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New London - Although they had hoped to organize a parade somewhere in the region in honor of St. Patrick's Day, members of New London Irish Parade Inc. have sipped their last Guinness together.
On Tuesday, the nonprofit that organized and ran the New London Irish Parade for the past three years announced it was dissolving its 501(c)(3) corporation.
But the city will still have a parade on Sunday. The St. Patrick's Day Parade Committee, which organized late last year after the original group sparred with city administration over parades fees and announced it was taking its parade out of town, is hosting a parade at 1 p.m. Sunday. It will feature 45 groups marching a three-quarter-mile route through downtown on Bank, State and Washington streets.
"It will be bittersweet,'' said Marie Friess-McSparran, president of the original parade group, who said she intends to watch Sunday's parade from the sidelines. "I was very proud of the event we put on, very proud of (the) small group of volunteers who were able to pull off our event. We will miss doing it, but it will be a lot of work we won't have to do. ... It will be nice to be just a spectator."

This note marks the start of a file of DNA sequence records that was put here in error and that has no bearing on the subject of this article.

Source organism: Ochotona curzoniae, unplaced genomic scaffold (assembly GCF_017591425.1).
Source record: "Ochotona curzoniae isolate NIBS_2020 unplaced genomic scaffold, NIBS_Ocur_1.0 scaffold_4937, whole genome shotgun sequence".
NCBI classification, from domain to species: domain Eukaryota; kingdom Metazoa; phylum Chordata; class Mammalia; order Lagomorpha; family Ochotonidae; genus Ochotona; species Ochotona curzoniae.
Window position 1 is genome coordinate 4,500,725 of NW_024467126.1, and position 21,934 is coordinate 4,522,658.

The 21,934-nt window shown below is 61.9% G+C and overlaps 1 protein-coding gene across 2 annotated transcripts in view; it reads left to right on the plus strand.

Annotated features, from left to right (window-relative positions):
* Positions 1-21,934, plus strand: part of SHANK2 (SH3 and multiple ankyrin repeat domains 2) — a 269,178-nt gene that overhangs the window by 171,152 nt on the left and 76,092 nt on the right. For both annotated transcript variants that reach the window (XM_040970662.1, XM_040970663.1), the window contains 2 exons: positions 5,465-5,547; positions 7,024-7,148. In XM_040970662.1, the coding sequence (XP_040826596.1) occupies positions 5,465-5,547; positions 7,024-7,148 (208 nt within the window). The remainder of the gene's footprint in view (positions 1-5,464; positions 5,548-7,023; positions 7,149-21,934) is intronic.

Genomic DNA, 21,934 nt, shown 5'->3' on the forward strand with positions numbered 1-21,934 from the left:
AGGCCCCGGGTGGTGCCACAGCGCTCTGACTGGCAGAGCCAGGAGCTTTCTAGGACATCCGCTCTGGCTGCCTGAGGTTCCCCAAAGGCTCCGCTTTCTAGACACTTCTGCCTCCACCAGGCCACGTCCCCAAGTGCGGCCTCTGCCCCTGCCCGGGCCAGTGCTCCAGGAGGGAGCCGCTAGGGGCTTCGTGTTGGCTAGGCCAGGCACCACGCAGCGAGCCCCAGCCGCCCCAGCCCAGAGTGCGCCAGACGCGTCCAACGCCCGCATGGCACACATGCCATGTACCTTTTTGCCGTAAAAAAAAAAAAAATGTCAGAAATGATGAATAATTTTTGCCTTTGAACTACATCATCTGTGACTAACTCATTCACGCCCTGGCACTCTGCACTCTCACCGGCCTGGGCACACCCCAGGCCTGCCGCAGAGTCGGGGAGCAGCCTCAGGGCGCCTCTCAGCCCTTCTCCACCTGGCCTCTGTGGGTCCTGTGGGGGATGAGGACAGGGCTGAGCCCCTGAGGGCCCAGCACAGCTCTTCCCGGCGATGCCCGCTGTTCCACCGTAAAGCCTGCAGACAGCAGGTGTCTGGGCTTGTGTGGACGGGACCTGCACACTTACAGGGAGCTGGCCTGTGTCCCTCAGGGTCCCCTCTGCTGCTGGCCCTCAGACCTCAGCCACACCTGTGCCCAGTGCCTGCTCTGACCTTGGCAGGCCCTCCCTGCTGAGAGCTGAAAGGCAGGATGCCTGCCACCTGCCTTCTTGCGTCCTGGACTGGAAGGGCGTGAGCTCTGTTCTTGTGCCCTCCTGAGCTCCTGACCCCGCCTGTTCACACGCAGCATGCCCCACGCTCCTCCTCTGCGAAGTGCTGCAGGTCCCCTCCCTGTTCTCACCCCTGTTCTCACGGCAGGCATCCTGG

The group was forced to give up its nonprofit status because it was not having a parade this year, and it appeared it would be unlikely it would have a parade next year, she said. A requirement of its nonprofit status was to have an annual parade.
Friess-McSparran, who is also a city councilor, said the group talked with other municipalities about having a parade on Saturday but felt it was too close to New London's parade on Sunday.
"We thought it would be taking away from the excitement in New London,'' she said.
The group did not raise any money this year, and funds left over from the previous year have been donated to various Irish groups, including an Irish step-dancing school and a group that races Irish boats called currachs, Friess-McSparran said. She would not release the amount of money the group dispersed, saying not all of those who will be receiving donations have been notified.
Last year, Friess-McSparran's group and the city could not reach an agreement on the amount of money the city would charge the committee for police and public works services. Under an executive order issued by the mayor earlier in the year, the city started charging for services and required payment in advance.
The two sides were stalled over whether the committee would pay $7,500 for a shorter route than the one used in 2012, or about $4,000 more for a longer route. The committee wanted to keep to the longer route but pay the lower amount.
Sunday's parade is the sixth annual event for the city. It started as a grass-roots effort by Diarmuid Hanafin, Thor Torgerson and others who first marched up State Street during a 10-minute parade on St. Patrick's Day.
Last year, according to Friess-McSparran, 1,000 people marched and upwards of 15,000 watched.